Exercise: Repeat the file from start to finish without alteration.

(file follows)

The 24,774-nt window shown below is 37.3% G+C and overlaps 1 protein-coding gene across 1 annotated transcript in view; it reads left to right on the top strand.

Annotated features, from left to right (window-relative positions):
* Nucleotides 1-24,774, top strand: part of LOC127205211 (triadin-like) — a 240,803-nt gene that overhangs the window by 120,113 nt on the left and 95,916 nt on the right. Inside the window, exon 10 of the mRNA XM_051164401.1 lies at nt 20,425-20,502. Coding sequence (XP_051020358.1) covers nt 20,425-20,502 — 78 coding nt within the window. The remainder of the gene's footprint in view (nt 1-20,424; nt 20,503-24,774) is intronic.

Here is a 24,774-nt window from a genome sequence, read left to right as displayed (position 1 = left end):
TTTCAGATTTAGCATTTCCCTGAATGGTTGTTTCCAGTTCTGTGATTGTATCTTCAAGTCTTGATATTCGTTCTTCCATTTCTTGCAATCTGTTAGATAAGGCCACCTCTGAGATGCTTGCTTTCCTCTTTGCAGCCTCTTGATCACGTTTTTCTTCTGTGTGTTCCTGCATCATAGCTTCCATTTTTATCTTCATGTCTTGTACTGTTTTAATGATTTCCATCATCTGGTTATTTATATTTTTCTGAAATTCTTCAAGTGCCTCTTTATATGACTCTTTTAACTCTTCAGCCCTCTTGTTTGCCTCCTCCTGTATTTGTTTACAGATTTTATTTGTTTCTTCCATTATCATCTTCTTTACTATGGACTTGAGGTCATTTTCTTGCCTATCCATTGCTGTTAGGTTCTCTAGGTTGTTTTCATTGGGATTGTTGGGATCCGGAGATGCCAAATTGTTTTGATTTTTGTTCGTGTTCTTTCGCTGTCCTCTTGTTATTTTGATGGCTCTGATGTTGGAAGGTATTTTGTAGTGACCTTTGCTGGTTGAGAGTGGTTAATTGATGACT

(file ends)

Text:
The 24,774-nt window shown below is 37.3% G+C and overlaps 1 protein-coding gene across 1 annotated transcript in view; it reads left to right on the top strand.

Annotated features, from left to right (window-relative positions):
* Nucleotides 1-24,774, top strand: part of LOC127205211 (triadin-like) — a 240,803-nt gene that overhangs the window by 120,113 nt on the left and 95,916 nt on the right. Inside the window, exon 10 of the mRNA XM_051164401.1 lies at nt 20,425-20,502. Coding sequence (XP_051020358.1) covers nt 20,425-20,502 — 78 coding nt within the window. The remainder of the gene's footprint in view (nt 1-20,424; nt 20,503-24,774) is intronic.

Here is a 24,774-nt window from a genome sequence, read left to right as displayed (position 1 = left end):
TTTCAGATTTAGCATTTCCCTGAATGGTTGTTTCCAGTTCTGTGATTGTATCTTCAAGTCTTGATATTCGTTCTTCCATTTCTTGCAATCTGTTAGATAAGGCCACCTCTGAGATGCTTGCTTTCCTCTTTGCAGCCTCTTGATCACGTTTTTCTTCTGTGTGTTCCTGCATCATAGCTTCCATTTTTATCTTCATGTCTTGTACTGTTTTAATGATTTCCATCATCTGGTTATTTATATTTTTCTGAAATTCTTCAAGTGCCTCTTTATATGACTCTTTTAACTCTTCAGCCCTCTTGTTTGCCTCCTCCTGTATTTGTTTACAGATTTTATTTGTTTCTTCCATTATCATCTTCTTTACTATGGACTTGAGGTCATTTTCTTGCCTATCCATTGCTGTTAGGTTCTCTAGGTTGTTTTCATTGGGATTGTTGGGATCCGGAGATGCCAAATTGTTTTGATTTTTGTTCGTGTTCTTTCGCTGTCCTCTTGTTATTTTGATGGCTCTGATGTTGGAAGGTATTTTGTAGTGACCTTTGCTGGTTGAGAGTGGTTAATTGATGACT